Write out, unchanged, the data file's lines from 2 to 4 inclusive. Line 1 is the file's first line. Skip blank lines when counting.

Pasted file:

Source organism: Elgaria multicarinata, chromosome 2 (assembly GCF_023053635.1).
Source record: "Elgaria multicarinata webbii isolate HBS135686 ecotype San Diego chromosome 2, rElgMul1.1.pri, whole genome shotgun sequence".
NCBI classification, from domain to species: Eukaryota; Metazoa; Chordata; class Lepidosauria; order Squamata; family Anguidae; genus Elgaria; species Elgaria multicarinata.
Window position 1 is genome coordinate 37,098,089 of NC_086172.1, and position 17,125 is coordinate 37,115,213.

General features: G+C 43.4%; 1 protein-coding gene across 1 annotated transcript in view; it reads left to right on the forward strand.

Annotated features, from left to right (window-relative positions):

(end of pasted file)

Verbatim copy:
Source record: "Elgaria multicarinata webbii isolate HBS135686 ecotype San Diego chromosome 2, rElgMul1.1.pri, whole genome shotgun sequence".
NCBI classification, from domain to species: Eukaryota; Metazoa; Chordata; class Lepidosauria; order Squamata; family Anguidae; genus Elgaria; species Elgaria multicarinata.
Window position 1 is genome coordinate 37,098,089 of NC_086172.1, and position 17,125 is coordinate 37,115,213.